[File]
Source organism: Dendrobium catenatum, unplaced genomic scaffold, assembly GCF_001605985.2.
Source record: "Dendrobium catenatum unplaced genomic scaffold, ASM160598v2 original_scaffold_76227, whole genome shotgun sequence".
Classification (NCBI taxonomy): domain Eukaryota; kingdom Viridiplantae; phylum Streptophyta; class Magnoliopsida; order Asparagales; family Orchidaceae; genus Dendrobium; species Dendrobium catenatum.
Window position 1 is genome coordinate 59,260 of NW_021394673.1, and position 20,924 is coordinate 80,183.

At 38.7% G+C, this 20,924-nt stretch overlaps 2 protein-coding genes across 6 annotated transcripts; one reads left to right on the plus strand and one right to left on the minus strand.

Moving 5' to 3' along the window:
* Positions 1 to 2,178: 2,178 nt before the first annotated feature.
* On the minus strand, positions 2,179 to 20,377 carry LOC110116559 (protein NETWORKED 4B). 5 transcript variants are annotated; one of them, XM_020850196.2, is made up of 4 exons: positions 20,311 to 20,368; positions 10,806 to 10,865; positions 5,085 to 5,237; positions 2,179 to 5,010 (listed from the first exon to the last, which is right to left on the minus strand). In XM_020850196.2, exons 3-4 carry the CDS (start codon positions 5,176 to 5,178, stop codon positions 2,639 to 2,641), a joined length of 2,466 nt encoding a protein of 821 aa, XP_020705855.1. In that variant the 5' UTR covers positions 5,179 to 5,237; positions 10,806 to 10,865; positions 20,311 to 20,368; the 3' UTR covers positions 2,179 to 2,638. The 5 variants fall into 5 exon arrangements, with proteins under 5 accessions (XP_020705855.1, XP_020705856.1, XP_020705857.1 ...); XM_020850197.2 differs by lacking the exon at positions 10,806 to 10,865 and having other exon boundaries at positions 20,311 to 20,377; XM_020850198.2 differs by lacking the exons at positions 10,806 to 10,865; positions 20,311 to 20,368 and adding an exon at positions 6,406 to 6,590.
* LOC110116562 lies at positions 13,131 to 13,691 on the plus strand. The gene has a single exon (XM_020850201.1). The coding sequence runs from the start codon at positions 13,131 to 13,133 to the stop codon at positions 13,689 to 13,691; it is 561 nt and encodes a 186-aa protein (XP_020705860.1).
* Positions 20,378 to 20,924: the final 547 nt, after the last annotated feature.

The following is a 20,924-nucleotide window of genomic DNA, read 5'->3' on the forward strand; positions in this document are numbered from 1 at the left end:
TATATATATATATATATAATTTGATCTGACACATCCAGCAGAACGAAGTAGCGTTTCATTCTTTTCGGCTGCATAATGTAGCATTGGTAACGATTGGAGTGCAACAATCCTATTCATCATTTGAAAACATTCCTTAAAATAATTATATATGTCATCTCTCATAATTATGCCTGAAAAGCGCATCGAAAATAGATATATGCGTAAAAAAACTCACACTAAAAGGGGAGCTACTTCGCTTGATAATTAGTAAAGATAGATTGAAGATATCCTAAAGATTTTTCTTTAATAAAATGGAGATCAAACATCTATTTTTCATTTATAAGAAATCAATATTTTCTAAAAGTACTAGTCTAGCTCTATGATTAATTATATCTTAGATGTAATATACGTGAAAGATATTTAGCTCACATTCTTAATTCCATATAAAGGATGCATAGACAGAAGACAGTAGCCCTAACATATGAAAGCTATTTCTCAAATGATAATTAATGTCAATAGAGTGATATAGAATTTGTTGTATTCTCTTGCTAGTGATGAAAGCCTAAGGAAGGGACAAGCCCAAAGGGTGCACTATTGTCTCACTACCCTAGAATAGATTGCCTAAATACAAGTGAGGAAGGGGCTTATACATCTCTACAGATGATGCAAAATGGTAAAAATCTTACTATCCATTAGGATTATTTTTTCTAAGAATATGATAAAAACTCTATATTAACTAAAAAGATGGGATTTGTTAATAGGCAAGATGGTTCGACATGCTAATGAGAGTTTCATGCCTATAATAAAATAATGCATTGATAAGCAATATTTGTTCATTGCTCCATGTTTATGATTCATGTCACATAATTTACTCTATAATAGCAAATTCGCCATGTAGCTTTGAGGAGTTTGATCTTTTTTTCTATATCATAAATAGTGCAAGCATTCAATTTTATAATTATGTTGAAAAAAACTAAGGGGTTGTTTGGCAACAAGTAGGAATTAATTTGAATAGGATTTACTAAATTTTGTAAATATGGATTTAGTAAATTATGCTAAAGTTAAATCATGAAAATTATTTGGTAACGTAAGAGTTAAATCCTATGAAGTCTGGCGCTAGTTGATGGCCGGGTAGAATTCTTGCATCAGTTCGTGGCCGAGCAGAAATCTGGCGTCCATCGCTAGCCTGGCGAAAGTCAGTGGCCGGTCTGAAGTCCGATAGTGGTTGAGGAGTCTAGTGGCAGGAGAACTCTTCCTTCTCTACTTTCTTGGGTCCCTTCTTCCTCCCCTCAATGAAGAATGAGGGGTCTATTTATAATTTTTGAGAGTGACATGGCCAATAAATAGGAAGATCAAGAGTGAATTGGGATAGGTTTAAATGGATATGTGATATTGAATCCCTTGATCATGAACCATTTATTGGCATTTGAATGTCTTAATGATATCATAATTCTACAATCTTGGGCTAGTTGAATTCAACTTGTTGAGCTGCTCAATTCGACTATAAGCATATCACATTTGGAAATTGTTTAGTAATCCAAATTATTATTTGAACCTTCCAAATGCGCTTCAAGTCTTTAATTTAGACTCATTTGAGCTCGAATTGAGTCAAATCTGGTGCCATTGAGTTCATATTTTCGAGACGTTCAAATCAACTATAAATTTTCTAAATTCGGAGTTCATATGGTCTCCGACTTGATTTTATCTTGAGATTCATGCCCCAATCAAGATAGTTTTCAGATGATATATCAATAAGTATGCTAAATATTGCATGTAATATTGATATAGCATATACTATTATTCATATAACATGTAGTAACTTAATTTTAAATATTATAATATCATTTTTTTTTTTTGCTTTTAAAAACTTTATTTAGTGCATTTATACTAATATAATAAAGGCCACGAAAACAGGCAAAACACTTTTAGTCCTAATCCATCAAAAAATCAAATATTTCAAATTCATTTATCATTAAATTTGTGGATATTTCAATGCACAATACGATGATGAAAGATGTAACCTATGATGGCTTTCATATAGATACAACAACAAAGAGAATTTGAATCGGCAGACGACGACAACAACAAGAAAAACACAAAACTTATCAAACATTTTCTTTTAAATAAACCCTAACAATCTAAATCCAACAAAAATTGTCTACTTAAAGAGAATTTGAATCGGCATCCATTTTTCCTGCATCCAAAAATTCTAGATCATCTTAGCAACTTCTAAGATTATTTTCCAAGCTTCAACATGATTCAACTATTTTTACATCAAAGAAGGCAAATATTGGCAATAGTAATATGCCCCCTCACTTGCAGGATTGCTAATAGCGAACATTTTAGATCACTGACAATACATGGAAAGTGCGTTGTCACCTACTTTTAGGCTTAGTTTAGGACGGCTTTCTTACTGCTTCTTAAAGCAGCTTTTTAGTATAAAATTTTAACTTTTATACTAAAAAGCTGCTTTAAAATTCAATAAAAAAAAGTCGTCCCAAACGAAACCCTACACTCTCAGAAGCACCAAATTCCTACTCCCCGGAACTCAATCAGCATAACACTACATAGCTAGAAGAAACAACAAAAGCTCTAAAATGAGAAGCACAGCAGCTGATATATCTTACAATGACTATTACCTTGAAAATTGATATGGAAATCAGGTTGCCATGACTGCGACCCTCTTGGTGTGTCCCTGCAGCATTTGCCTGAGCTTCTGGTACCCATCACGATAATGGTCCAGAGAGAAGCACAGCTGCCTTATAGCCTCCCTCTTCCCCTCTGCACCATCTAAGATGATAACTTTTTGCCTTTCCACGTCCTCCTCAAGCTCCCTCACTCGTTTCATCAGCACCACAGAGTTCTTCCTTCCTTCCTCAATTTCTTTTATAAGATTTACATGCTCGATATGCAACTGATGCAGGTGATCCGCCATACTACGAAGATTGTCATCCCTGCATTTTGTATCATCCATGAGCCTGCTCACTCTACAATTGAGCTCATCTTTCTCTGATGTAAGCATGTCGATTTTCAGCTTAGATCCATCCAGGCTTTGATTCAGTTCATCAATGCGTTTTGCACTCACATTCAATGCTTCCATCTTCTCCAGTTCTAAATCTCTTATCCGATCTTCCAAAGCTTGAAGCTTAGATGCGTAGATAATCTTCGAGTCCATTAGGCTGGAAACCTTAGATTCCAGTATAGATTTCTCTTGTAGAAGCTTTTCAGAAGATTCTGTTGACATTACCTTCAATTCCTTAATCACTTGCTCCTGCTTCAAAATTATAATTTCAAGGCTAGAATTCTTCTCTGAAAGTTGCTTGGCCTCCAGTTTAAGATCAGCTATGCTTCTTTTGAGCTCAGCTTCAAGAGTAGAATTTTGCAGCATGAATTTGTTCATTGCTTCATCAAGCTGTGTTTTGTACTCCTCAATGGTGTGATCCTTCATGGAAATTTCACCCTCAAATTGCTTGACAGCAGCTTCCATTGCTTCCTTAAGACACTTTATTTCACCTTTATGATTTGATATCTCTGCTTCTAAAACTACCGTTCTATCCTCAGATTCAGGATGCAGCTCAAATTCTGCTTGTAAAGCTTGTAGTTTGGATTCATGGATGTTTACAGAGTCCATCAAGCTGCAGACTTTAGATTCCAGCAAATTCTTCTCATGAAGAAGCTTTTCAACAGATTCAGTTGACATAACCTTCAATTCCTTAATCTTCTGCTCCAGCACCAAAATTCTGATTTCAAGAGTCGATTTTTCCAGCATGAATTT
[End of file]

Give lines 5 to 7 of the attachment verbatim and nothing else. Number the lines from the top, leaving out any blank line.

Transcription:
At 38.7% G+C, this 20,924-nt stretch overlaps 2 protein-coding genes across 6 annotated transcripts; one reads left to right on the plus strand and one right to left on the minus strand.

Moving 5' to 3' along the window:
* Positions 1 to 2,178: 2,178 nt before the first annotated feature.